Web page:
It is one thing to give figures for one series of transactions at one particular time, but what I understood the right hon. Gentleman was asking was for a forecast of the result over the whole year, and that is a very different matter.

The second question he put is hypothetical, depending on what is the Treasury bill rate. I do not dissent from the basis of the calculations he gave in his speech. In round figures I think his mathematics were correct, but the inference to be drawn from them is another matter. I cannot say, and nobody can say, precisely what the figures will be during the year. Therefore, while as a mathematical exercise, what the right hon. Gentleman has said is perfectly valid, it would be a great mistake for hon. Members on either side of the Committee to base any very clear inference upon it.

I pass from the purely factual part of the right hon. Gentleman's speech to the comments which he made. Here I am in some amount of difficulty. It is really part of the accident of procedure which we follow that the purely budgetary side of monetary policy arises on this Clause. I have no doubt that I shall have to follow the example of the right hon. Gentleman and not go too far into the wider aspects of the matter. As I understand, the only point strictly material at this stage is the £575 million figure.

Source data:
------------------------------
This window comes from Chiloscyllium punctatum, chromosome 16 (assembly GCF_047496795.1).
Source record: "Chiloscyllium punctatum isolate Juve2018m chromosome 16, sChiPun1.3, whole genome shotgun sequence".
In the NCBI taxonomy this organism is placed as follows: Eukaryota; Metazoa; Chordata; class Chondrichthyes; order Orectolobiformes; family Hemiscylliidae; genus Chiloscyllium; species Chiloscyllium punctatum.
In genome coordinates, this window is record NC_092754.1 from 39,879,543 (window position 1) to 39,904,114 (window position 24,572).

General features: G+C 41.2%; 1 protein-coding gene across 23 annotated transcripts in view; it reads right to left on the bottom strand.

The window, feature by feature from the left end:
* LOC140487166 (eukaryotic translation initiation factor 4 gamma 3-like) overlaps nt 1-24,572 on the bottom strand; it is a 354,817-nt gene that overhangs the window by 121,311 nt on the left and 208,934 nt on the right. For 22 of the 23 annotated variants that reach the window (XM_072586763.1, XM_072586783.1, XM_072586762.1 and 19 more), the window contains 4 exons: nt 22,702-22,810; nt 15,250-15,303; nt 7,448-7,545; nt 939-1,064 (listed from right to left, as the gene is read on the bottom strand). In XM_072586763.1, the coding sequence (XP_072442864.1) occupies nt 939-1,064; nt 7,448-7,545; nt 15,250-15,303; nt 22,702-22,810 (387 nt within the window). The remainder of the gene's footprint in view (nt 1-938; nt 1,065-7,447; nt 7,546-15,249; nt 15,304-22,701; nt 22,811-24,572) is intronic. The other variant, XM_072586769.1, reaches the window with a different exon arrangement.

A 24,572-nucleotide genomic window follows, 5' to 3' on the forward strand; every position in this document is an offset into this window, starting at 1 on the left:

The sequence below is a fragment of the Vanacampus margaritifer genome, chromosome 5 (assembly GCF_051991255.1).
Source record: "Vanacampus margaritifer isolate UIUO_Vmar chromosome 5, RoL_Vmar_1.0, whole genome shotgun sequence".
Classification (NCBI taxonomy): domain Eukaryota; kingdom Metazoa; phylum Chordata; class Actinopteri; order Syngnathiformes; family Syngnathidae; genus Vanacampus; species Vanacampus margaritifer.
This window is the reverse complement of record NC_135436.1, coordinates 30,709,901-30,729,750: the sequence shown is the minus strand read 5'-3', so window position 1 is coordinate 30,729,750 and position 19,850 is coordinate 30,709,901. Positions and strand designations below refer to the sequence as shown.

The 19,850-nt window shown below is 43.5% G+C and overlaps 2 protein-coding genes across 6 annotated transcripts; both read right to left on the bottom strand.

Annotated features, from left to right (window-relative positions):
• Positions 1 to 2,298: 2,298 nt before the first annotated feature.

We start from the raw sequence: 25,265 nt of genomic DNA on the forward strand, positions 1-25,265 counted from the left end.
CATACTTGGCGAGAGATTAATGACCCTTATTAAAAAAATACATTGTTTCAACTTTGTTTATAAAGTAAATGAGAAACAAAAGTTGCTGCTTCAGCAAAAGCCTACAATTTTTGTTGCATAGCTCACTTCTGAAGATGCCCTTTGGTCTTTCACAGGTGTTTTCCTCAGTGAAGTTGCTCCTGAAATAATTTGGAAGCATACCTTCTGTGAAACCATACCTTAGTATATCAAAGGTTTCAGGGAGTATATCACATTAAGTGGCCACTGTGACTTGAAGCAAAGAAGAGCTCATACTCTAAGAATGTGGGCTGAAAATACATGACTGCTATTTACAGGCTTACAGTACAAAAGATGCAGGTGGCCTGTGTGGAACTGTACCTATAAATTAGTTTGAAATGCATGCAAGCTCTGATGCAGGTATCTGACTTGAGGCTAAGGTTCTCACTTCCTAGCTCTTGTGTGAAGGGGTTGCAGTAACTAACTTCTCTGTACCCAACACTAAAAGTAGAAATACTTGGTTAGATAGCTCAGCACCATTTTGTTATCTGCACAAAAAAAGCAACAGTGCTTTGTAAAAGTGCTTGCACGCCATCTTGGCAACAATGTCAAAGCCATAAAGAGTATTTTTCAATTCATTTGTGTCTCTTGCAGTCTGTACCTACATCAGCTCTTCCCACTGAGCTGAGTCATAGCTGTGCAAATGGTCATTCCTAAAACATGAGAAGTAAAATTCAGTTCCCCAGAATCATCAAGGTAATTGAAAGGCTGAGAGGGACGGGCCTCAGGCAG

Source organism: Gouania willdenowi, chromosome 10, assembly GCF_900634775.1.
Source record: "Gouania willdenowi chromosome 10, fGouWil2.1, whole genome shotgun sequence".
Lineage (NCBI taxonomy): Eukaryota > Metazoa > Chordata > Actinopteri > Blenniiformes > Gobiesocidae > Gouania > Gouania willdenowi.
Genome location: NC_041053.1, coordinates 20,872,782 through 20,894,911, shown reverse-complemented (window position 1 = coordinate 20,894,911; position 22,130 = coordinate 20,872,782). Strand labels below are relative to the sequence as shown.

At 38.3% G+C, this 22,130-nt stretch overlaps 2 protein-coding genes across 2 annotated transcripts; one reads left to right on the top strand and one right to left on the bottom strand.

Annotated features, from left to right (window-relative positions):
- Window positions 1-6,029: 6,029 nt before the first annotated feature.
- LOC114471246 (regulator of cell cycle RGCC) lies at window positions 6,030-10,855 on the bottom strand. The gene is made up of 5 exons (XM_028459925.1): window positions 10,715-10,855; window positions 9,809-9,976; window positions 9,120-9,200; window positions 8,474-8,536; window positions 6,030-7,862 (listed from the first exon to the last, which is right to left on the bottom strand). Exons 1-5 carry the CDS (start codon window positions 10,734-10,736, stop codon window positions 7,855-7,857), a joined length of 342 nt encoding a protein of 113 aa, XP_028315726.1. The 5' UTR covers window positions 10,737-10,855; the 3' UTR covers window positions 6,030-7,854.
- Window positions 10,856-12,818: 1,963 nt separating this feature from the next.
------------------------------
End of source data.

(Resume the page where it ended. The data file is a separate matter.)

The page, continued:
The right hon. Gentleman said, however, that he thought that this figure would go to swell the gross revenues of certain institutions. Indeed, in somewhat combative form he has made that assertion on previous occasions. Again, we are in the difficulty that we are touching only the fringe of the main problem of policy when we discuss this £575 million. It is true that, whatever the figure may be, there will be a gross increase in the revenues of certain institutions. It will be far from being a net increase because, not only in the case of banks is there the question of the rate that they will have to pay to their depositors, but there is the point of what may happen to the capital value of their holdings and stock.